THE Ku Klux Klan, with its long history of violence, lynchings, burning crosses — all in the name of Jesus and white supremacy — is the oldest and most infamous of US hate groups. writes PETER FROST
Black US citizens have always been the Klan’s main enemy, but that hasn’t stopped the hooded Klansmen turning their hate on to Jews, Mexicans, other immigrants, and latterly to gays and lesbians, civil ceremonies and same-sex marriages. Today much of their spleen is vented on Muslims.
Despite all that hate the Klan has always seen itself as a strictly Christian organisation always strongest in the Bible belt of the Southern states.
One theory on how the Klan got its name has them using the word for circle, kuklos, from the classical Greek. Most scoff at the idea of these racist rednecks knowing anything of classic Greece.
Arthur Conan Doyle, who put a Klan member in one of his Sherlock Holmes stories, believed the name replicated the sound of a rifle being cocked.
The defeat of the slave-owning states in the civil war really upset those who believed God had given them, the white races, the right to rule over lesser breeds.
It didn’t take long for some of these white supremacists to found undercover organisations that would try to reverse the victories of the civil war that had only finished in April of 1865.
The first Klan was founded in 1865 in Pulaski, Tennessee, by six veterans of the Confederate Army. It started as a secret vigilante group that targeted freed slaves and their allies black and white.
This seriously weakened the black political establishment. Murder and violence frightened some black people out of politics.
Early in its history the Klan introduced laughable ranks and titles like imperial wizard, grand dragons, grand titans and grand and exalted cyclops, all part of what they grandly declared was an invisible empire.
The white-hooded costumes, violent night rides, lynchings, tar-and-featherings, rapes, burning of black churches and other violent attacks on those challenging white supremacy became the hallmarks of the Klan.
The Klan became less popular as the Southern Establishment introduced official segregation and Jim Crow laws. The negro had officially become a second-class citizen and persecution by the Klan became almost unnecessary.
The popularity of this racist group would wax and wane with three distinct periods of growth in its history. The first after its founding, then in the 1920s and finally with the growth of the black civil rights movement from the late ’50s and ’60s.
In the ’20s a rekindled Klan organised against new threats to what it saw as the purity of the white race and its protestant religion. Catholic and Jewish immigrants from eastern and central Europe were the new enemy.
That fear of immigrants drew many members into the Klan. In 1925 it was claiming four million members. It certainly had enough to stage a huge march on Washington. It also boasted huge social and political influence, with hundreds of Klan-backed candidates elected to local, state and even federal office.
A series of sex scandals, internal political wrangling and battles over power undermined its support. Newspaper exposés of corruption by Klan leaders dramatically reduced its membership and influence.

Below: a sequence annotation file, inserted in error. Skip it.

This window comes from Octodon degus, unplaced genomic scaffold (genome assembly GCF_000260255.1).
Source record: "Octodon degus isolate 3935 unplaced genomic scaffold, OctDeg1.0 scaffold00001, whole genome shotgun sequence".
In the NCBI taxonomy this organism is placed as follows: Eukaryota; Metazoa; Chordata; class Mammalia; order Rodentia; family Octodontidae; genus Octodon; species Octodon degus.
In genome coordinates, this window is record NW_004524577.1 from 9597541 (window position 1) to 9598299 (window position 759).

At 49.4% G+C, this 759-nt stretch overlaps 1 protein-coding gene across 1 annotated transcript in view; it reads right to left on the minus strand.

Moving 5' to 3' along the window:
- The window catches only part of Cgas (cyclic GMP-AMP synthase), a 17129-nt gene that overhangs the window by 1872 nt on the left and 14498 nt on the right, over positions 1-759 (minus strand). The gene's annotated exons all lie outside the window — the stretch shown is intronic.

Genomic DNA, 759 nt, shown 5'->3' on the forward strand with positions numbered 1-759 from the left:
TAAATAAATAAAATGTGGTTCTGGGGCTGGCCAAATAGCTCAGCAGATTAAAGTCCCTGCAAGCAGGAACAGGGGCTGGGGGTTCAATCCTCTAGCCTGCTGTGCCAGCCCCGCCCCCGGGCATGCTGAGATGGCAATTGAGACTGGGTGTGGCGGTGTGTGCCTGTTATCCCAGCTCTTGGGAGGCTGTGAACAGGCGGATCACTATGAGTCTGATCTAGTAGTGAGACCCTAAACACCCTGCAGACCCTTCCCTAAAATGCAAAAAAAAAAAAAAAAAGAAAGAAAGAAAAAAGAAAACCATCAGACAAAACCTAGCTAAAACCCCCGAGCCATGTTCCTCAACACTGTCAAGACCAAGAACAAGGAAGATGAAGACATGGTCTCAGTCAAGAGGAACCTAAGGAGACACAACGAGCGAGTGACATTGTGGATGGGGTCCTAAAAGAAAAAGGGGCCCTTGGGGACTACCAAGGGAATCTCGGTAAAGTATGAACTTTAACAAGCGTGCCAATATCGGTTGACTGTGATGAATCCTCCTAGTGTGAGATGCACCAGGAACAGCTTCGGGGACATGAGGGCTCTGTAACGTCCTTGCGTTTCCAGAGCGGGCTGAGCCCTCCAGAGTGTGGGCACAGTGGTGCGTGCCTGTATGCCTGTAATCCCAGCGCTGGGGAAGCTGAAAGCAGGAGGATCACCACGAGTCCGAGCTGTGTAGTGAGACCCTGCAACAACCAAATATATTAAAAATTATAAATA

The Klan arose a third time during the 1960s to oppose the growing civil rights movement and to preserve segregation.
It was fighting a losing battle against an unstoppable political force but that didn’t stop bombings, murders and other attacks.
One of the most heinous Klan crimes was the murder of four young girls killed while preparing for Sunday services at the 16th Street Baptist Church in Birmingham, Alabama.
Since the ’70s the Klan has struggled with splits and divisions. Infiltration by government agents has led to prosecutions and court cases.
Today the Klan takes it place on the extreme right wing of US politics with many other tiny and ineffectual white supremacist, racist and even overtly nazi organisations.
There are at least a dozen varieties of Klans, each one claiming to be the true church, the true descendents of the Klan that came to birth in Tennessee a century and a half ago. Best estimates suggest that there are perhaps only up to 10,000 US citizens who support various manifestations of today’s Klan.
Some Klan factions are openly racist and fascist, sharing their platforms with nazis who publically praise Adolf Hitler.
Others take a much more subtle approach, cloaking their racism with more reasonable-sounding demands for civil rights for whites.
Today US society is still deeply racist. Examples of segregation, although in theory illegal, are still easy to find. Hate crimes such as the Charleston church shooting in June this year, where Dylann Roof (above) shot nine black people dead at a prayer meeting, show the racist attitudes of the Klan are alive and well. Dylann Roof paid tribute to the Klan on his web site.
Fortunately more and more people white and black are combating racism wherever it raises its ugly head. But sadly it will still be a long time before the cowardly white-hooded nightriders and their fiery crosses are banished from the Deep South forever.
This article first appeared in the Morning Star 12 October 2015